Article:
W3C home > Mailing lists > Public > public-sysapps@w3.org > June 2013

Re: status of phase 1 work items?

From: Charles McCathie Nevile <chaals@yandex-team.ru>
Date: Sun, 23 Jun 2013 22:44:41 +0200
To: "Marcos Caceres" <w3c@marcosc.com>
Cc: "Dave Raggett" <dsr@w3.org>, "public-sysapps@w3.org" <public-sysapps@w3.org>
Message-ID: <op.wy5fwrpey3oazb@chaals.local>
On Fri, 21 Jun 2013 21:25:10 +0200, Marcos Caceres <w3c@marcosc.com> wrote:

> On Friday, June 21, 2013 at 7:41 PM, Charles McCathie Nevile wrote:
>
>> On Fri, 21 Jun 2013 02:20:20 +0200, Marcos Caceres <w3c@marcosc.com  
>> (mailto:w3c@marcosc.com)> wrote:
>> > On Thursday, 20 June 2013 at 18:08, Dave Raggett wrote:
>> > > On 20/06/13 17:45, Marcos Caceres wrote:
>> >
>> >
>> > The problem is that the specs on /TR/ fall out of date too quickly and
>> > it's too slow to republish (not your or the W3C's fault, it's just
>> > reality). Consider, since Monday, we've made close to 100 changes to  
>> > the spec and closed numerous bugs - see list of changes:
>> > https://github.com/sysapps/telephony/commits/noLegacyStyle
>>
>>
>>
>> I did. It took me about 10 minutes just to skim and see that if any
>> substantive changes are in there, I will probably have to spend an hour  
>> to find them. I see a *lot* of what look like totally editorial changes.
>> Making me construct my own map of changes from that is a huge waste of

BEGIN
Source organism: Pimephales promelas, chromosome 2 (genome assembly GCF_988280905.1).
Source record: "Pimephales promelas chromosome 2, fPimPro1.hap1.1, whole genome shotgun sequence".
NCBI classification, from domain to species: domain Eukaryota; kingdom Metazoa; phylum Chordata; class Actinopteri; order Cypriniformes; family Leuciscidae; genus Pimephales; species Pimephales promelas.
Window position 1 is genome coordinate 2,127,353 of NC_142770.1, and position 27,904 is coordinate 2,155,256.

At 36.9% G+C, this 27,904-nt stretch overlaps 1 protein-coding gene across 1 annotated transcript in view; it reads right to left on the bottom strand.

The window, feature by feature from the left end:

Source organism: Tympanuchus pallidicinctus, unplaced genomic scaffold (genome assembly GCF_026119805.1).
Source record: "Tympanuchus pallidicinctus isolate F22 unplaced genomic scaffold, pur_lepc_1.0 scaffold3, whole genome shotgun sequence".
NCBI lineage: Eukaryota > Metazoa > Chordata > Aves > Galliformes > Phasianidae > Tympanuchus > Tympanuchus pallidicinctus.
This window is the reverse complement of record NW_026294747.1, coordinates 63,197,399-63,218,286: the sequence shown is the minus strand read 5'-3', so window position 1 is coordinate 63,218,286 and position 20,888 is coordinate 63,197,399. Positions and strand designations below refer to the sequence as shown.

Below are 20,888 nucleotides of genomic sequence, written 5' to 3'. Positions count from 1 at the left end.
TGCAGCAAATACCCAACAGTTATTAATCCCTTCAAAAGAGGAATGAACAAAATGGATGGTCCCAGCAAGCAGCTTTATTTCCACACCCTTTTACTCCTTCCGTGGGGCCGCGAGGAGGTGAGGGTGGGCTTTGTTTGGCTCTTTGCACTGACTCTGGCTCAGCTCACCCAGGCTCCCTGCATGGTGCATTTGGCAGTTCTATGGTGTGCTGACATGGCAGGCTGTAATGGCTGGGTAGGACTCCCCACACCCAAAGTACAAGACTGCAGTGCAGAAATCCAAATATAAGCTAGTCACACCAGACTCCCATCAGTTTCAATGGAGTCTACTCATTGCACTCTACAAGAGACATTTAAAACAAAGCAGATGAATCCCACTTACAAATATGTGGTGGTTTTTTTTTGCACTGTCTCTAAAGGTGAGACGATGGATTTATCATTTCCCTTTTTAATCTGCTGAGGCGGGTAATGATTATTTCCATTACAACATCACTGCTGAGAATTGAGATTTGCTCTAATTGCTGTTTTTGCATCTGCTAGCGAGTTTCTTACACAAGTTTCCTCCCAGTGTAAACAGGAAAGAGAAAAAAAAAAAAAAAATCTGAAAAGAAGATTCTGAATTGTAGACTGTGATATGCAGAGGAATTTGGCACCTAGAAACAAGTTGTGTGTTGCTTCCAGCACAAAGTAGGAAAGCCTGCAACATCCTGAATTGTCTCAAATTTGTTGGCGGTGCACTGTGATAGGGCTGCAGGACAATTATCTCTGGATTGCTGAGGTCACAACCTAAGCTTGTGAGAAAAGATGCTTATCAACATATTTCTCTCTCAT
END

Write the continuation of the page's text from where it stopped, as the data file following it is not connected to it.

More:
>> my review time.
>
> Oh, I wasn't intending for you to go an have a look at the actual  
> content of the commits. Sorry you wasted your time.

Oh, OK.

> It was intended to show *the number of changes* that can occur to a spec  
> in a week while we wait for publication.

Isn't that what branches are for?

You claim the spec isn't ready for implementation (which seems like  
over-simplification to the point of nonsense - first because I believe  
your *starting point* was an implementation, and second because I believe  
that implementation and testing are critical to the development process).

Everyone knows that a snapshot draft is a stabilisation point that may be  
missing some of the latest and greatest thinking. But if you are really  
producing a revolution in thinking every week, maybe you're not ready to  
be working on a standard. That sounds more like an interesting research  
project.

If you are merely making editorial changes, then it won't matter so much  
which end of the change the review comes. (If they are important to  
clarify the spec for reviewers and implementors, it is better to do them  
then publish, if they are for the convenience of the editors it doesn't  
matter at all).

>> I would guess you could write a list of the important changes from  
>> memory in a couple of minutes and I guess that would save me somewhere